Google can remotely access 74% of Android devices if court ordered

Warrants could affect older iOS versions as well

Android

A fact not known by most, a document posted on Reddit has revealed that, if ordered by a court, Apple and Google can remotely change your passcode on devices with older versions of iOS or Android.

The document was prepared by the New York District Attorney's Office, and examines the role of smartphone encryption and public safety.

Currently, if there is a court order - at least in the US - Apple and Google are required by law to essentially bypass passcodes set by a person in order to access the contents of that device for investigation purposes.

However, Apple and Google have both added full-disk encryptions to iOS 8 and Android 5.0 and beyond, which means that they can no longer be remotely accessed by the two tech giants.

But surprisingly, The Next Web reports that there are nearly 74.1% of Android devices that have no been updated to Android Lollipop 6.0, according to the Android Developer Dashboard, which Google can remotely access currently if handed a warrant to do so.

On the other hand, there are only about 9% of devices using versions older than iOS 8. It should also be noted that Android 5.0 doesn't enable full-disk encryption by default, while iOS does.

Law amendments?

While you may feel more secure in the privacy of your phone if you have a new device, the New York DA's Office is arguing that this may cause a hinderance to law enforcement investigations.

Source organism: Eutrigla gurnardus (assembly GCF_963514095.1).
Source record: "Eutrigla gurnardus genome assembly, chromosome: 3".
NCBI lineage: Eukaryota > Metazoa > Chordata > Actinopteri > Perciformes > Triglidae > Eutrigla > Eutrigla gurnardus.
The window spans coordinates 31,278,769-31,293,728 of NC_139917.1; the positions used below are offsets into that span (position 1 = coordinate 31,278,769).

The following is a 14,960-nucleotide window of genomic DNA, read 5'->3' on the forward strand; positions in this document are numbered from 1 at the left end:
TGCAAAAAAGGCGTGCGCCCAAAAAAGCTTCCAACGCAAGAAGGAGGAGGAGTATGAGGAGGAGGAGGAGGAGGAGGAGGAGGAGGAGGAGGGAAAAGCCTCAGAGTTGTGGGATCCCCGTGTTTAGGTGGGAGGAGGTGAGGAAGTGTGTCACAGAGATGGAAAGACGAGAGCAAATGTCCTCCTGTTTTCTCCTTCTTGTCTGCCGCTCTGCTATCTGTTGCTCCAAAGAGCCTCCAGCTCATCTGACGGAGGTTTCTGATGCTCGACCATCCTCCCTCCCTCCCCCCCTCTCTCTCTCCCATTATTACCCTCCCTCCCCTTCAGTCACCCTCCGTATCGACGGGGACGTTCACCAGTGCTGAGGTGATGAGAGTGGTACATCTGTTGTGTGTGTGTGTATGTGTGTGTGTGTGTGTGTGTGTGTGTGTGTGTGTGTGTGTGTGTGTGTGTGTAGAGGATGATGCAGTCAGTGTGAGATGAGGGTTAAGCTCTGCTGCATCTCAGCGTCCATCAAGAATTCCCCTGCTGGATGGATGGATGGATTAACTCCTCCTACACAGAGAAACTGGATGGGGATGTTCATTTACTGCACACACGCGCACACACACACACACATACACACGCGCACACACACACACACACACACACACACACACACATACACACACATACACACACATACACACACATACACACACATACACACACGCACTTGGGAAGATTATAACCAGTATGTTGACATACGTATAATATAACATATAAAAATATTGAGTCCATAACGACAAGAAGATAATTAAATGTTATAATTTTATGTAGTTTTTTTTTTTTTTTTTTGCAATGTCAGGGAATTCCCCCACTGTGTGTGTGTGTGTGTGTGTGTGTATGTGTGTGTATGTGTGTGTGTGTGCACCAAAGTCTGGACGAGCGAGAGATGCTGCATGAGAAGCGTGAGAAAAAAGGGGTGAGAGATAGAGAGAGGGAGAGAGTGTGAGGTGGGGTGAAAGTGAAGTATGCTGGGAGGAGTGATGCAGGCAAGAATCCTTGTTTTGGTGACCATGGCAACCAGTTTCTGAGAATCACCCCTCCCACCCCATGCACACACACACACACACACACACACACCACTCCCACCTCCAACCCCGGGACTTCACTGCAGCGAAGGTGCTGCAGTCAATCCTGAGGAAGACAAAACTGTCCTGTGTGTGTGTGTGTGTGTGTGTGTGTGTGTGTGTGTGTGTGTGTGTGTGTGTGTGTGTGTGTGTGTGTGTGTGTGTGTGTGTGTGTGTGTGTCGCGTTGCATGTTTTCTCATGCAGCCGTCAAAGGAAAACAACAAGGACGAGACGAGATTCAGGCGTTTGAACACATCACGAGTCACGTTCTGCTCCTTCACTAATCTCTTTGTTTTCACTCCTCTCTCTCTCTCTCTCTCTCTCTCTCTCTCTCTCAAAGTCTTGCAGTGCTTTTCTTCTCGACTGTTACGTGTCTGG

"Apple's and Google's decisions to enable full-disk encryption by default on smartphones means that law enforcement officials can no longer access evidence of crimes stored on smartphones, even though the officials have a search warrant issued by a neutral judge," the document reads.

It is hoping to pass a bill that would force companies to make sure they can decrypt phones if court ordered.

"The federal legislation would provide in substance that any smartphone manufactured, leased, or sold in the US must be able to be unlocked, or its data accessed, by the operating system designer," the document reads, adding that compliance of this won't require new tech or costly adjustments.

"It would require, simply, that designers and makers of operating systems not design or build them to be impregnable to lawful governmental searches."

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